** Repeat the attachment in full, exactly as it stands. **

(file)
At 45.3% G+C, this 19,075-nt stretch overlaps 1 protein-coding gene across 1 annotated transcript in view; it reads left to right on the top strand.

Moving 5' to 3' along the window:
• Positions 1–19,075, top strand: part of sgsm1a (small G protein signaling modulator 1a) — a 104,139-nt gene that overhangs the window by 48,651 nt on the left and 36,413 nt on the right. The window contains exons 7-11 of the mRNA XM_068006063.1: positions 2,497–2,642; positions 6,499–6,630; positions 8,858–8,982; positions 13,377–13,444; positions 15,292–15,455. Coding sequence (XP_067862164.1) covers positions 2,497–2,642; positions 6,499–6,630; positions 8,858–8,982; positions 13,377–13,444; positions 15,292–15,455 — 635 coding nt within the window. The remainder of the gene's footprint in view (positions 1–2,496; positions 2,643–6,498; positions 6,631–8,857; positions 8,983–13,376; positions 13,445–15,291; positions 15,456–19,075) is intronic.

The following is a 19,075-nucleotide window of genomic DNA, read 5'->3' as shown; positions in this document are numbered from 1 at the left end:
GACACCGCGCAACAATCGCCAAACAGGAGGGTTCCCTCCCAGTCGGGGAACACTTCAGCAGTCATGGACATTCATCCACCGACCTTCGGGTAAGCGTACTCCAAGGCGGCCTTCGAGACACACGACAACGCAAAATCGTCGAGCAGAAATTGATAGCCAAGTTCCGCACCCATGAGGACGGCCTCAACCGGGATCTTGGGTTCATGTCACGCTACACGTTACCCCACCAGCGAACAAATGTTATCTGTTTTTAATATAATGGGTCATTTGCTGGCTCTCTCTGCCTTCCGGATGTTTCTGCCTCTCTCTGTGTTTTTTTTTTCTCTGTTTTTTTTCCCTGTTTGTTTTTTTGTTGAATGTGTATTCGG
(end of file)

At 45.3% G+C, this 19,075-nt stretch overlaps 1 protein-coding gene across 1 annotated transcript in view; it reads left to right on the top strand.

Moving 5' to 3' along the window:
• Positions 1–19,075, top strand: part of sgsm1a (small G protein signaling modulator 1a) — a 104,139-nt gene that overhangs the window by 48,651 nt on the left and 36,413 nt on the right. The window contains exons 7-11 of the mRNA XM_068006063.1: positions 2,497–2,642; positions 6,499–6,630; positions 8,858–8,982; positions 13,377–13,444; positions 15,292–15,455. Coding sequence (XP_067862164.1) covers positions 2,497–2,642; positions 6,499–6,630; positions 8,858–8,982; positions 13,377–13,444; positions 15,292–15,455 — 635 coding nt within the window. The remainder of the gene's footprint in view (positions 1–2,496; positions 2,643–6,498; positions 6,631–8,857; positions 8,983–13,376; positions 13,445–15,291; positions 15,456–19,075) is intronic.

The following is a 19,075-nucleotide window of genomic DNA, read 5'->3' as shown; positions in this document are numbered from 1 at the left end:
GACACCGCGCAACAATCGCCAAACAGGAGGGTTCCCTCCCAGTCGGGGAACACTTCAGCAGTCATGGACATTCATCCACCGACCTTCGGGTAAGCGTACTCCAAGGCGGCCTTCGAGACACACGACAACGCAAAATCGTCGAGCAGAAATTGATAGCCAAGTTCCGCACCCATGAGGACGGCCTCAACCGGGATCTTGGGTTCATGTCACGCTACACGTTACCCCACCAGCGAACAAATGTTATCTGTTTTTAATATAATGGGTCATTTGCTGGCTCTCTCTGCCTTCCGGATGTTTCTGCCTCTCTCTGTGTTTTTTTTTTCTCTGTTTTTTTTCCCTGTTTGTTTTTTTGTTGAATGTGTATTCGG